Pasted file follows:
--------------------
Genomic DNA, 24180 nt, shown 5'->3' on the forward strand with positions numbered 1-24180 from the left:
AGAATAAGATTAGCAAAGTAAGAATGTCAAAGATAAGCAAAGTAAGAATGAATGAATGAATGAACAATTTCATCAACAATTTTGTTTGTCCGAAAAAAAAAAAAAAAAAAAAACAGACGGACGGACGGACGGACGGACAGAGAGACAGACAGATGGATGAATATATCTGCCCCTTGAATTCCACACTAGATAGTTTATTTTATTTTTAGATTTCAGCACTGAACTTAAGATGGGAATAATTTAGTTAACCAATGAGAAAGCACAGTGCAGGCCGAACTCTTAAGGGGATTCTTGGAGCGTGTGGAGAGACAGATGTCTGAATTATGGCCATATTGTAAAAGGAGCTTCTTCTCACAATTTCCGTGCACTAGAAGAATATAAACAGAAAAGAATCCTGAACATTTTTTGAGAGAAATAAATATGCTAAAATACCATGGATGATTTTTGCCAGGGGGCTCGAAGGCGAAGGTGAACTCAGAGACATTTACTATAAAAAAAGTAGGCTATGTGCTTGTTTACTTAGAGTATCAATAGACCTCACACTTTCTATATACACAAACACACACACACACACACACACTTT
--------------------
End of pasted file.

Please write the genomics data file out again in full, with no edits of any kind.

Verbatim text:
Genomic DNA, 24180 nt, shown 5'->3' on the forward strand with positions numbered 1-24180 from the left:
AGAATAAGATTAGCAAAGTAAGAATGTCAAAGATAAGCAAAGTAAGAATGAATGAATGAATGAACAATTTCATCAACAATTTTGTTTGTCCGAAAAAAAAAAAAAAAAAAAAACAGACGGACGGACGGACGGACGGACAGAGAGACAGACAGATGGATGAATATATCTGCCCCTTGAATTCCACACTAGATAGTTTATTTTATTTTTAGATTTCAGCACTGAACTTAAGATGGGAATAATTTAGTTAACCAATGAGAAAGCACAGTGCAGGCCGAACTCTTAAGGGGATTCTTGGAGCGTGTGGAGAGACAGATGTCTGAATTATGGCCATATTGTAAAAGGAGCTTCTTCTCACAATTTCCGTGCACTAGAAGAATATAAACAGAAAAGAATCCTGAACATTTTTTGAGAGAAATAAATATGCTAAAATACCATGGATGATTTTTGCCAGGGGGCTCGAAGGCGAAGGTGAACTCAGAGACATTTACTATAAAAAAAGTAGGCTATGTGCTTGTTTACTTAGAGTATCAATAGACCTCACACTTTCTATATACACAAACACACACACACACACACACACTTT